//Be warned!! It’s a long one…
This shift in focus emerged from a variety of factors. I like to think of it as debugging the delivery process. In a nutshell, I am not completely turning away from my original ideas, but I do think that in order to effectively realize them, there needs to be conversation on both ends. I’ll start with the first seed.
I sat down with my mom (the VA K-8 history specialist with 20 years of
teaching/professional development experience) and one of her coworkers who is a jack of all subject trades. We walked through the www.makebox.es site and they gave me great feedback about what they did understand, what terminology I assumed they understood, how it would be used by teachers, etc. One of their biggest pieces of advice was to further and fully define the term “Maker.” From here, I devoted a few minutes of the presentation to explaining the role of the Make movement in education. This made me really begin to question what was the best way to really get this stuff into learning environments (formal or informal). I of course examined my own work in this context and felt that there was a really, really important piece that I was missing. I didn’t find it until the first workshop “failure.”
The significance of collaboration
Regarding the impact of the workshop, it didn’t stem from what didn’t work, but from how it might not work. That is to say, the second catalyst was running through the workshop and reevaluating the structure, the time constraints, the teaching strategies , etc.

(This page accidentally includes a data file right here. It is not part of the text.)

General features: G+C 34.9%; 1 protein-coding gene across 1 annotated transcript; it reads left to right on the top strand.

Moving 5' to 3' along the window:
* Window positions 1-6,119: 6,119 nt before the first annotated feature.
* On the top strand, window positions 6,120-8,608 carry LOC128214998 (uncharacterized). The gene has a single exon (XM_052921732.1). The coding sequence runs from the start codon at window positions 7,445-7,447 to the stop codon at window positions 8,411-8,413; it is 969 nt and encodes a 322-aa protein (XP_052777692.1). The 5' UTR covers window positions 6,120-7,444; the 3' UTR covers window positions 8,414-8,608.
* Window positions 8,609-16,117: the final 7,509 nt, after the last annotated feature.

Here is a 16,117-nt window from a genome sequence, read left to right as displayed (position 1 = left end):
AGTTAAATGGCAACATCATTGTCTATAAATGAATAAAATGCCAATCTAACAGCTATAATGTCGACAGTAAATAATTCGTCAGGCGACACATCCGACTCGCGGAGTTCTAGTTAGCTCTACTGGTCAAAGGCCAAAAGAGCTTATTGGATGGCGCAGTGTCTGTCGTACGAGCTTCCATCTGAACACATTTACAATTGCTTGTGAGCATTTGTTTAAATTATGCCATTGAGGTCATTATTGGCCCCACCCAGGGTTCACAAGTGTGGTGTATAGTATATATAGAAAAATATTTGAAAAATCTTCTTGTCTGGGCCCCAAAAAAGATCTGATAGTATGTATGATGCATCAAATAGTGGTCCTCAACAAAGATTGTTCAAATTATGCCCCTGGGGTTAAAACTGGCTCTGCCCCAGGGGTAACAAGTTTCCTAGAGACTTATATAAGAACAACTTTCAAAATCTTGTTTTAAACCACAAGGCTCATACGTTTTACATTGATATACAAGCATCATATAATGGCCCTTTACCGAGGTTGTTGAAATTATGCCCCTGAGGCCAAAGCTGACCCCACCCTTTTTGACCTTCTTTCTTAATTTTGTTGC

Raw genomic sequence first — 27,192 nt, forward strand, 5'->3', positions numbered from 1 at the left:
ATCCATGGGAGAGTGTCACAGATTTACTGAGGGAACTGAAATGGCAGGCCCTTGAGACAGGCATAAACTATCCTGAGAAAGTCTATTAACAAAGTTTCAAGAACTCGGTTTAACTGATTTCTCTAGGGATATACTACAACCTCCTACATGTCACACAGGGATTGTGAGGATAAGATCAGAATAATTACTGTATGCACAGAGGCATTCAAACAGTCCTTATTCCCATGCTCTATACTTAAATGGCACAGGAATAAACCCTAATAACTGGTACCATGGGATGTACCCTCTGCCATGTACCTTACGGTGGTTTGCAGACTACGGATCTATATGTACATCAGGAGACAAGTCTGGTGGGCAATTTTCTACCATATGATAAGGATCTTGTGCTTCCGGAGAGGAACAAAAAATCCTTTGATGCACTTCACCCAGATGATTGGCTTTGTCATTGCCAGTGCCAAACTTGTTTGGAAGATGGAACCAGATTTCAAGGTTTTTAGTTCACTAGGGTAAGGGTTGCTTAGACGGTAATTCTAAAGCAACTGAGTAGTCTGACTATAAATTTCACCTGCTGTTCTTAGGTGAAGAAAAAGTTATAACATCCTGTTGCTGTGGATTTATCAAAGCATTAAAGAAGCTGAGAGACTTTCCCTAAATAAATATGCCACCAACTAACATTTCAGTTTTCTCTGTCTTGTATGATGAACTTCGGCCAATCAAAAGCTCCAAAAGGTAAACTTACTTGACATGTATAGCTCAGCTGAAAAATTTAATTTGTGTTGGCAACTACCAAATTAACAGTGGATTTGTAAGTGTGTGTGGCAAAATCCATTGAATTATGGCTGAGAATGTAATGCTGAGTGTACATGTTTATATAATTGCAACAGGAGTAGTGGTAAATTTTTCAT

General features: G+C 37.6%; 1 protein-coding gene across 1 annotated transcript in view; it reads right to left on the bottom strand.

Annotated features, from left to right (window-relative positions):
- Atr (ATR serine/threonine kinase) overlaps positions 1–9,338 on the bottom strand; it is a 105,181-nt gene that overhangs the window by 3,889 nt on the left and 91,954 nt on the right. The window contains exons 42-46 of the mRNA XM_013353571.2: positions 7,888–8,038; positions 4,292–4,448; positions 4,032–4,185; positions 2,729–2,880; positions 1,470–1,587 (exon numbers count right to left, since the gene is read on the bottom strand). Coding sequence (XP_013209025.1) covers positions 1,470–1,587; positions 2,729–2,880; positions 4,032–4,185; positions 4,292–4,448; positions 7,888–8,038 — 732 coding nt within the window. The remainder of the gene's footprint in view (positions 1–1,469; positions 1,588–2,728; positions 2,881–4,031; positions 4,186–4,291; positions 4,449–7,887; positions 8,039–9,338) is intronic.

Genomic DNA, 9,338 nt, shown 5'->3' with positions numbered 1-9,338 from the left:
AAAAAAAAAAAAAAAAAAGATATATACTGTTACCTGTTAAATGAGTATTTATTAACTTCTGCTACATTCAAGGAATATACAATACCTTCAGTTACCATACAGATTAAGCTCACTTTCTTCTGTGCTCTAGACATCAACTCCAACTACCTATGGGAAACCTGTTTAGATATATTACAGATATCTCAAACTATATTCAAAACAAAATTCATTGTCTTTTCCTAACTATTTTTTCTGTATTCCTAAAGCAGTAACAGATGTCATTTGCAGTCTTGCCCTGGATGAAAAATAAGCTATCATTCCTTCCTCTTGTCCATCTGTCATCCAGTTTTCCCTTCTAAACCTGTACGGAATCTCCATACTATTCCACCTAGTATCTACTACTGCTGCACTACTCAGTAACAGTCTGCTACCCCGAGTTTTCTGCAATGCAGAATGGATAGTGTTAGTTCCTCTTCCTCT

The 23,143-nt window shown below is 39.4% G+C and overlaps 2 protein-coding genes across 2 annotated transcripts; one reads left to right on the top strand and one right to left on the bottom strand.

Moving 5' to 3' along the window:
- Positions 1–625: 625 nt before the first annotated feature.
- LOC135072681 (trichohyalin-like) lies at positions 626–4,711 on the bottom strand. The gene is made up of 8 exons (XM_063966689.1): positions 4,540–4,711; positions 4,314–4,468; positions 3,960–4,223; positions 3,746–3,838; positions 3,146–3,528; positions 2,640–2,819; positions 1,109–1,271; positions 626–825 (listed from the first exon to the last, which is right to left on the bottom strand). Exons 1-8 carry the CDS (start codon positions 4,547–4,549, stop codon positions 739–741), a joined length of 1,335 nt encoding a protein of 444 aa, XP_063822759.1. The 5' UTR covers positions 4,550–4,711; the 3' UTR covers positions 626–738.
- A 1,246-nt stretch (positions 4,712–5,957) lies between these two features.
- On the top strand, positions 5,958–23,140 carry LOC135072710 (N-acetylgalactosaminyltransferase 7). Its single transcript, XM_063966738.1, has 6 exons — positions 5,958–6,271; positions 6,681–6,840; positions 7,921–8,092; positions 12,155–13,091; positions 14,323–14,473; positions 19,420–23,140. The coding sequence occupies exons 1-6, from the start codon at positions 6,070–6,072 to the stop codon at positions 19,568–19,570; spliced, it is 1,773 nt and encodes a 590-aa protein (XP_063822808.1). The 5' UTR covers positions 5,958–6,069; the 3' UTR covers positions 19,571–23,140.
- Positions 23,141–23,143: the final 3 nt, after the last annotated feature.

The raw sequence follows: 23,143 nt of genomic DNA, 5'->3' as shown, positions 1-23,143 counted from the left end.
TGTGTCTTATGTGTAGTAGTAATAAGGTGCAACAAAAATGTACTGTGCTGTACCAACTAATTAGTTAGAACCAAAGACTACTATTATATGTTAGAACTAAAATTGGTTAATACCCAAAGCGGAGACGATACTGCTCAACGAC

Since none of the participants attended, I went through a dry run with my documentarian. During our discussion following the run through, it was as if a million divergent pieces of information converged to a coherent whole. I began to realize that if the thesis is developing new approaches to teaching and learning computational thinking with craft as the medium, there was still a means of delivery to consider.
While my role as workshop leader is the primary facilitator of information, there are other collaborative exchanges that I want to harness as well. During the workshop, teachers and techs will be paired together to facilitate a fluid role shift between the two (it is balanced for this particular workshop since I believe there is equal distribution of knowledge of soft circuits/electronics. I believe this type of collaborative workshop has big implications for both sides.
By bringing in creative technologists, it contextualizes this process outside of the classroom for teachers and on a simpler level, it is an added layer of inspiration (this is my postulation at least). For creative technologists, I hypothesize that it will make them feel more inclined to participate as leaders and facilitators in other learning spaces.
I want to see what happens when these two cultures come together. I think it will be interesting to see how both sides use the tool and what crossover or influence might happen. Both sides have a lot to learn from each other – in fact there are a few programs already happening very similar to this that have had very successful results:
Digital Teacher Corps and the EdTech Link Program.
The role shift
One of the things I love about workshops is that they are relatively quick, generally intensive periods of learning that make a participant feel a degree of mastery that they may not feel even after a semester long class. In this way, you can frame it as a ritualized period of learning in which that learning has the potential to change the way the participant identifies with what they are learning. This is especially true if there is collaboration between roles.
Regarding semantics then, the transformation from teacher to maker and maker to teacher is something extremely valuable on a personal level of self-identification. Self-identification informs interest and attitude, and is therefore a very important part of my assessment.